Yam G-Jun/Associated Press
Manny Pacquiao defeated Lucas Matthysse on Sunday in Kuala Lumpur, Malaysia, to pick up the 60th victory of his career.
It was one of Pacquiao’s most impressive performances in years. He scored two knockdowns before ending Matthysse with a seventh-round technical knockout.
ESPN Stats & Info @ESPNStatsInfo
Manny Pacquiao (60-7-2) defeats Lucas Matthysse for the WBA welterweight title by TKO, his first knockout win since 2009. Pacquiao has now scored knockdowns in 3 of his last 4 fights. For the first time in his career, Matthysse was knocked down twice in a fight. https://t.co/xigqPWwmdF
The victory marked Pac-Man’s first stoppage win since 2009 against Miguel Cotto. Ring Magazine‘s Ryan Songalia noted how important this win was for Pacquiao’s mainstream appeal:
Ryan Songalia @ryansongalia
Manny Pacquiao was always one knockout win from being the hottest property in boxing again. He reminded people why they loved him in the first place.
Money was a big storyline coming into the fight in the sense it nearly derailed the bout from happening in the first place.
According to ESPN.com’s Dan Rafael, Pacquiao’s MP Promotions was obligated to deposit $ 2 million into an agreed-upon escrow account for Matthysse and Golden Boy Promotions. MP Promotions had initially put $ 500,000 into the account but then missed subsequent deadlines to add money.
MP Promotions made the final deposit July 2, which Rafael described as “really the last one possible” based on Matthysse’s desired training timeline.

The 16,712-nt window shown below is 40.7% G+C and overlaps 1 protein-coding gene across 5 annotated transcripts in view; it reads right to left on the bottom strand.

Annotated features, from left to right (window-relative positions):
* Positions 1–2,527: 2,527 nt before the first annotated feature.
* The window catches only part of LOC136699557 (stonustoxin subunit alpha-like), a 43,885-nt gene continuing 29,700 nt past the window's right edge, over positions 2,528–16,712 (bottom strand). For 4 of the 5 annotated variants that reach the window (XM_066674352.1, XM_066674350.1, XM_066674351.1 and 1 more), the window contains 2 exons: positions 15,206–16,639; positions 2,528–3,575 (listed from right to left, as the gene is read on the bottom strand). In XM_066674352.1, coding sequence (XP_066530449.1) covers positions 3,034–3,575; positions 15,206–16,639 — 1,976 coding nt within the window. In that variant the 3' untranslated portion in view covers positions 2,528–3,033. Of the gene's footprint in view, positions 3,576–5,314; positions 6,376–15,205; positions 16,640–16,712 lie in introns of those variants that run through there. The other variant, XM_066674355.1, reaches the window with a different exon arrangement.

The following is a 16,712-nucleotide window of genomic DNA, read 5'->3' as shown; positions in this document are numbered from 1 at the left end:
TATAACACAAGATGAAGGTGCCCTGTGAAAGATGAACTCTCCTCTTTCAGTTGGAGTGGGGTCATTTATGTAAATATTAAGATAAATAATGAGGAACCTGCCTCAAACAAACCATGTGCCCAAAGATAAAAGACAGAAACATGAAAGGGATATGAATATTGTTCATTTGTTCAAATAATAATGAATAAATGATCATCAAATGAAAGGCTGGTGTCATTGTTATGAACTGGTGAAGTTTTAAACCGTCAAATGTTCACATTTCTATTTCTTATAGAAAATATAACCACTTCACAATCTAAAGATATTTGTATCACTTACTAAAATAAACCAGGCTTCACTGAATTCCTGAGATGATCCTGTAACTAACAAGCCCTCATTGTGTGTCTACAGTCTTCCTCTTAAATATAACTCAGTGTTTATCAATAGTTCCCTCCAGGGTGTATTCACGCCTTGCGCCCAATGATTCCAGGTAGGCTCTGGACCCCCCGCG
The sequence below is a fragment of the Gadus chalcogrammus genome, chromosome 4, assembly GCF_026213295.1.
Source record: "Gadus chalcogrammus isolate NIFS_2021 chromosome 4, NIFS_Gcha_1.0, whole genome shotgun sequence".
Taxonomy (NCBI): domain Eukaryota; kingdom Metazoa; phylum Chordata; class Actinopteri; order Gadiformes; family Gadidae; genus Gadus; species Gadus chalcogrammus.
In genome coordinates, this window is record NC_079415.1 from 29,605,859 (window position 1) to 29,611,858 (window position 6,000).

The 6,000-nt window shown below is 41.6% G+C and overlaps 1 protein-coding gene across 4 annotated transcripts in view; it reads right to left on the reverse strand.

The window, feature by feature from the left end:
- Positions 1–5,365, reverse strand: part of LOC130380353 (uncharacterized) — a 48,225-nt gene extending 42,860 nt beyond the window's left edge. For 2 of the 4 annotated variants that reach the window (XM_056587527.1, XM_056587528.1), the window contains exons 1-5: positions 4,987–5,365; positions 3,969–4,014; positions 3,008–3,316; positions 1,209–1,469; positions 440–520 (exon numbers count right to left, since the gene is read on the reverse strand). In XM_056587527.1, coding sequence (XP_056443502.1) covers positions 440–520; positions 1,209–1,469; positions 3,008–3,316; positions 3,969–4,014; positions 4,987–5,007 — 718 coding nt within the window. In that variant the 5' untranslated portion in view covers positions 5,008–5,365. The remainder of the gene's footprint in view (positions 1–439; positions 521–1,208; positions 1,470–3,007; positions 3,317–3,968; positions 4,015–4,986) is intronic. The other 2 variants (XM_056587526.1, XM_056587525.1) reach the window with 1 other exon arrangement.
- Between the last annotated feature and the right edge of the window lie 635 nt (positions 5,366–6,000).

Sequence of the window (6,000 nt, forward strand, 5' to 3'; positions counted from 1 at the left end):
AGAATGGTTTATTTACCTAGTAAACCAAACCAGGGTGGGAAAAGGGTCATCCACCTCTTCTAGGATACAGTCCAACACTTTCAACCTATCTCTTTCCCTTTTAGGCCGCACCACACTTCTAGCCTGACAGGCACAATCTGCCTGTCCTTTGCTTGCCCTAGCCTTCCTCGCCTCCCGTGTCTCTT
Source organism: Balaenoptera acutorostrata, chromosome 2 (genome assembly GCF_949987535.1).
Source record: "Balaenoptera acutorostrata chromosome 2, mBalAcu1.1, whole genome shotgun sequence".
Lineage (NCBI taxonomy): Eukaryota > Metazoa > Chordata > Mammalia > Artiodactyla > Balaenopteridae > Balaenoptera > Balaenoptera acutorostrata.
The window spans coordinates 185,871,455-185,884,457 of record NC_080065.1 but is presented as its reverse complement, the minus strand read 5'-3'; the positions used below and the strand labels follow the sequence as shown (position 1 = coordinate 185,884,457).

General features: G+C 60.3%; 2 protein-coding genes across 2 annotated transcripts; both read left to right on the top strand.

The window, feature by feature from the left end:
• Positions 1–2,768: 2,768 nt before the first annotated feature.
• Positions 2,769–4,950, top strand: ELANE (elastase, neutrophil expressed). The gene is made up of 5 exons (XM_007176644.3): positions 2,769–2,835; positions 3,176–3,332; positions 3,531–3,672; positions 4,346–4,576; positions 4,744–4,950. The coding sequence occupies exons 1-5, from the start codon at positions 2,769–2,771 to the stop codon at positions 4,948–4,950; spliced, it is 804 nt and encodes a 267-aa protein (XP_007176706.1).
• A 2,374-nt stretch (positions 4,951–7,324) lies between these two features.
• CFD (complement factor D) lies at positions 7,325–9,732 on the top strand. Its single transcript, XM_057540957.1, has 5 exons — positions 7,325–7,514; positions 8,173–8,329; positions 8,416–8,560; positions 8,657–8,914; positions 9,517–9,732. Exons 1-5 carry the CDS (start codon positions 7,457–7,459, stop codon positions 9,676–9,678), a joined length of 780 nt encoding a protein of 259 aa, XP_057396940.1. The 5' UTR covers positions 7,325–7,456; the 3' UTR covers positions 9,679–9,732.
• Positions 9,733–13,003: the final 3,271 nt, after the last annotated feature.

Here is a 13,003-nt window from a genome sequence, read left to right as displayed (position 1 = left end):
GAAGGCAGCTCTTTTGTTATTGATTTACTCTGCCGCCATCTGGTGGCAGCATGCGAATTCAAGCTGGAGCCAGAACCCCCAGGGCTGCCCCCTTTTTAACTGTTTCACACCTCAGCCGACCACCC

The full financial details of the fight are shrouded in mystery to some extent because of how it initially came together.
Per Abac Cordero of the Philippine Star, Pacquiao adviser Mike Koncz said his client will earn “definitely” more than he made in his previous three fights against Timothy Bradley ($ 20 million), Jessie Vargas ($ 4 million) and Jeff Horn ($ 10 million).
Top Rank CEO Bob Arum told Rafael in March that an investment group first raised the idea of having a Pacquiao fight in Malaysia and was willing to put up $ 15 million, with $ 5 million coming up front.
Speaking with BoxingScene.com’s Keith Idec, Arum expressed a level of skepticism about everything coming together:
“The Malaysia part is up in the air. I don’t know these Malaysian people. If they put up the money, it’ll happen, happily. But do I know whether the money will be put up? No, I don’t. It’s as simple as that. It’s exactly like usual. The only difference is the action has now moved from the Mideast to Asia. It used to be the Mideast. How many stories were there about [investors in] Abu Dhabi, about Dubai, about Saudi Arabia?“
While Pacquiao and Matthysse eventually ironed out their financial issues to clear the final hurdle, MP Promotions’ missed deadlines will likely cost both fighters.
Rafael reported the bout was originally scheduled for ESPN pay-per-view, but the industry moved on after MP Promotions took so long to secure Matthysse’s payout. As a result, the fight ended up being moved to ESPN+.
Still, Matthysse will be more than happy with his total payout considering he earned a purse of $ 210,000 for his win over Tewa Kiram in January.